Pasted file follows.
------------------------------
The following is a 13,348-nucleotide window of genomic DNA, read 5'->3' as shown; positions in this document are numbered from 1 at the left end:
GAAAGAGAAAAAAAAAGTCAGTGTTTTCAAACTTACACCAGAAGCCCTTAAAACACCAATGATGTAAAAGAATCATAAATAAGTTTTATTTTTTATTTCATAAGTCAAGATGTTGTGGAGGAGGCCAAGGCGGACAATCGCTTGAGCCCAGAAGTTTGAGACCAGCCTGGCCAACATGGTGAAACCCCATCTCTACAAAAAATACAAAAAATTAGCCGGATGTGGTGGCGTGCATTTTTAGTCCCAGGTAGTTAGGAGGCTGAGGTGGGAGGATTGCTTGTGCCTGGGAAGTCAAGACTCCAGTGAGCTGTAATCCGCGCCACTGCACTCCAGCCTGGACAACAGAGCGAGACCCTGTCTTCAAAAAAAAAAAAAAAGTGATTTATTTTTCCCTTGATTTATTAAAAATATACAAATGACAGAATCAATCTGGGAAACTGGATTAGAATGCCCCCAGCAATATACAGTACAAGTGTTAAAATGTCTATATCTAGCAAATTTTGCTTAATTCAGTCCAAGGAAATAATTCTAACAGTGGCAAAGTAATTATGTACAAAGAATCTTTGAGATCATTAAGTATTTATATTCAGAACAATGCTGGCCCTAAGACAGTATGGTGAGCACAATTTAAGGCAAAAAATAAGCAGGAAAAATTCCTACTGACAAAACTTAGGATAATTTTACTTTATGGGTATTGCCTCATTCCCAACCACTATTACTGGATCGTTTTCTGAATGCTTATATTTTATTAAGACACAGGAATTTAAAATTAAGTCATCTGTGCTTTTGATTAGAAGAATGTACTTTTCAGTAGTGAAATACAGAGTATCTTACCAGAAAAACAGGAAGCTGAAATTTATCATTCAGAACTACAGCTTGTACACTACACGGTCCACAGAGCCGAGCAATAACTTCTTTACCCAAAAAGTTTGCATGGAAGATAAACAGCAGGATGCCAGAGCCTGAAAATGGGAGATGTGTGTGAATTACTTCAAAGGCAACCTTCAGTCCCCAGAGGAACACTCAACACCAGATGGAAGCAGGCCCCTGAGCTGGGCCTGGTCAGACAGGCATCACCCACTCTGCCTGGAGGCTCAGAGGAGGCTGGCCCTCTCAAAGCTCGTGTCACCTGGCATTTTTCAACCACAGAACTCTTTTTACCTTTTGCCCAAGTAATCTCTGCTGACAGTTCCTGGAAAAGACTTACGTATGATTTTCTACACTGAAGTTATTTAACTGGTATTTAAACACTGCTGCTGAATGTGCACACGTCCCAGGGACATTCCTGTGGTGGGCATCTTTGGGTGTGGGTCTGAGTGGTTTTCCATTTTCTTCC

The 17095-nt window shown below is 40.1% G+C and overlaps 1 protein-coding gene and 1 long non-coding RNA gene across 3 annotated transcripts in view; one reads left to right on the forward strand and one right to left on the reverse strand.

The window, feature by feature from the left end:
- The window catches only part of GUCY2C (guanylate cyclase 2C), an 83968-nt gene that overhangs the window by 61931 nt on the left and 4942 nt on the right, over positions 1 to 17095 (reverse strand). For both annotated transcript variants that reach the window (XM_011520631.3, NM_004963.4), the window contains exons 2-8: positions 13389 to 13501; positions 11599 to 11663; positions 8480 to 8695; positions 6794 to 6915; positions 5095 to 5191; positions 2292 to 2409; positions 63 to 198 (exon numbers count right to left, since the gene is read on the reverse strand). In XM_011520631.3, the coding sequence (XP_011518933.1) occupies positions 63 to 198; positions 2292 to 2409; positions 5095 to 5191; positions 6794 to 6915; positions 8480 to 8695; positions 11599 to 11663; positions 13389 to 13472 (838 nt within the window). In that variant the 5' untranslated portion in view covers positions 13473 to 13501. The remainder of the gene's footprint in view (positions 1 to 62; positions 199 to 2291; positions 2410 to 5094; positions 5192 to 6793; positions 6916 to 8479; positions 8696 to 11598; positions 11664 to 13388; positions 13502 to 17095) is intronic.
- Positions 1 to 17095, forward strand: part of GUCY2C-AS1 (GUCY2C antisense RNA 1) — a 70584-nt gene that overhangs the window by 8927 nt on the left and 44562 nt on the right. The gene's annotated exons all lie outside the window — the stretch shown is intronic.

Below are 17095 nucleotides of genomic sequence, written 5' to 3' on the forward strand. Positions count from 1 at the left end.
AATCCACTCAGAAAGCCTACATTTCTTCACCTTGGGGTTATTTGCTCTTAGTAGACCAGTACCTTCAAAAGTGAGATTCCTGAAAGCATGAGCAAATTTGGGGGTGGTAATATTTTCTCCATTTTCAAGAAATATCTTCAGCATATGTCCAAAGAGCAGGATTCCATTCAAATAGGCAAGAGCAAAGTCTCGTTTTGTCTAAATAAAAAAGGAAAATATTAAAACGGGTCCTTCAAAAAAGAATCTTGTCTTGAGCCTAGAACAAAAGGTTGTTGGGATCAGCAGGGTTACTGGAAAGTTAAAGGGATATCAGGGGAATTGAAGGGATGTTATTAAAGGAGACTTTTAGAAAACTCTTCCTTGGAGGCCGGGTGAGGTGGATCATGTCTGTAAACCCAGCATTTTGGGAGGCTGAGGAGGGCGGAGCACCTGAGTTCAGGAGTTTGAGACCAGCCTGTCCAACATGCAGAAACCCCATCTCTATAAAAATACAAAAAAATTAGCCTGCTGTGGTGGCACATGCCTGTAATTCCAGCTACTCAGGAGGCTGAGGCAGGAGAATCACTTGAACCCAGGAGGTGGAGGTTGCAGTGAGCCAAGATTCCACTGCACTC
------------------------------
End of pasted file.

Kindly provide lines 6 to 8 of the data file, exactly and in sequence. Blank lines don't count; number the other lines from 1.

- Positions 1 to 17095, forward strand: part of GUCY2C-AS1 (GUCY2C antisense RNA 1) — a 70584-nt gene that overhangs the window by 8927 nt on the left and 44562 nt on the right. The gene's annotated exons all lie outside the window — the stretch shown is intronic.

Below are 17095 nucleotides of genomic sequence, written 5' to 3' on the forward strand. Positions count from 1 at the left end.
AATCCACTCAGAAAGCCTACATTTCTTCACCTTGGGGTTATTTGCTCTTAGTAGACCAGTACCTTCAAAAGTGAGATTCCTGAAAGCATGAGCAAATTTGGGGGTGGTAATATTTTCTCCATTTTCAAGAAATATCTTCAGCATATGTCCAAAGAGCAGGATTCCATTCAAATAGGCAAGAGCAAAGTCTCGTTTTGTCTAAATAAAAAAGGAAAATATTAAAACGGGTCCTTCAAAAAAGAATCTTGTCTTGAGCCTAGAACAAAAGGTTGTTGGGATCAGCAGGGTTACTGGAAAGTTAAAGGGATATCAGGGGAATTGAAGGGATGTTATTAAAGGAGACTTTTAGAAAACTCTTCCTTGGAGGCCGGGTGAGGTGGATCATGTCTGTAAACCCAGCATTTTGGGAGGCTGAGGAGGGCGGAGCACCTGAGTTCAGGAGTTTGAGACCAGCCTGTCCAACATGCAGAAACCCCATCTCTATAAAAATACAAAAAAATTAGCCTGCTGTGGTGGCACATGCCTGTAATTCCAGCTACTCAGGAGGCTGAGGCAGGAGAATCACTTGAACCCAGGAGGTGGAGGTTGCAGTGAGCCAAGATTCCACTGCACTC